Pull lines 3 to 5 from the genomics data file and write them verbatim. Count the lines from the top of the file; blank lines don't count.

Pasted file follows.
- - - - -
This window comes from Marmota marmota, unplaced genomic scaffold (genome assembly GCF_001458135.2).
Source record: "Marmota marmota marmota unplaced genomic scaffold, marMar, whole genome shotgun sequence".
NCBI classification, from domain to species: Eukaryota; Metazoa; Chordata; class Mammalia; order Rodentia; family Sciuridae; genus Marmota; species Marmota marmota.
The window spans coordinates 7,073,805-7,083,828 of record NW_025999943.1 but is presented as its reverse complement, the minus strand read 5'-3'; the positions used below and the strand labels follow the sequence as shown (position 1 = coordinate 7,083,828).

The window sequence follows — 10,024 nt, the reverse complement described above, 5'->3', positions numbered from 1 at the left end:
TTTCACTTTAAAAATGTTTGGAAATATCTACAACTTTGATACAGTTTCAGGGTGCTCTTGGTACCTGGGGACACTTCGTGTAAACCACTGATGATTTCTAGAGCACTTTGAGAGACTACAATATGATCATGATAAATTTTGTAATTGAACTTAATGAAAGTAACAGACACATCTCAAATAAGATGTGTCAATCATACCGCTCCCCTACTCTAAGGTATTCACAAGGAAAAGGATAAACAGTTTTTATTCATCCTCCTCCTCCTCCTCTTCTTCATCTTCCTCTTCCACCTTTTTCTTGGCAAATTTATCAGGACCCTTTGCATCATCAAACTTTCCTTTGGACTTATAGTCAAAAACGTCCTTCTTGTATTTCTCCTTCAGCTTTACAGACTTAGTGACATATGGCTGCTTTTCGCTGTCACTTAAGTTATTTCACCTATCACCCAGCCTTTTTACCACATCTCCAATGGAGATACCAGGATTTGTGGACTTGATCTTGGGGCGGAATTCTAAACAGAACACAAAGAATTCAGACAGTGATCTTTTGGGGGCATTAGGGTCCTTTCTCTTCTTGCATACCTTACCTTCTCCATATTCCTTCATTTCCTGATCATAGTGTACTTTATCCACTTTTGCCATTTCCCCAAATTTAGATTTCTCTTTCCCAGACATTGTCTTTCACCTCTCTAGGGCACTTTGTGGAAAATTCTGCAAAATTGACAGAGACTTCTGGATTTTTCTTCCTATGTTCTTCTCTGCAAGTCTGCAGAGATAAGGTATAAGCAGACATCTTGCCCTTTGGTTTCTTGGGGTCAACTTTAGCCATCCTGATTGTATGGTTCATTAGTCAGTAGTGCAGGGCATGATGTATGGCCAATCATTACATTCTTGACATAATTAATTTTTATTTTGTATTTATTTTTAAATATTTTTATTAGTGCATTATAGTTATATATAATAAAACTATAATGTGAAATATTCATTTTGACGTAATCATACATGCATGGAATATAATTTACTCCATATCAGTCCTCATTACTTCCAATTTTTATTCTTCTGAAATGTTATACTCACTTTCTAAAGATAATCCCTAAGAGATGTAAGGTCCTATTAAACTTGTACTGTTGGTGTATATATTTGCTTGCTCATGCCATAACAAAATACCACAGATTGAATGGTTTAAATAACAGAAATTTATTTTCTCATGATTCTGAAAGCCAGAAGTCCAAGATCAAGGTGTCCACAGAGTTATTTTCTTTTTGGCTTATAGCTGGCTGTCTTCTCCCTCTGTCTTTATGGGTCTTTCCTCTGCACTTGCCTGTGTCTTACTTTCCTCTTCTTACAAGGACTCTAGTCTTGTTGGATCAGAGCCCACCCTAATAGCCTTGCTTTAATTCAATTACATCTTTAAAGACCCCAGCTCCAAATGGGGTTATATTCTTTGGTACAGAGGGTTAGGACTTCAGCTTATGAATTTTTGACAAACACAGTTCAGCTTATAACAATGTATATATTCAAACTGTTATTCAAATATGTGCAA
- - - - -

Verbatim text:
NCBI classification, from domain to species: Eukaryota; Metazoa; Chordata; class Mammalia; order Rodentia; family Sciuridae; genus Marmota; species Marmota marmota.
The window spans coordinates 7,073,805-7,083,828 of record NW_025999943.1 but is presented as its reverse complement, the minus strand read 5'-3'; the positions used below and the strand labels follow the sequence as shown (position 1 = coordinate 7,083,828).

The window sequence follows — 10,024 nt, the reverse complement described above, 5'->3', positions numbered from 1 at the left end: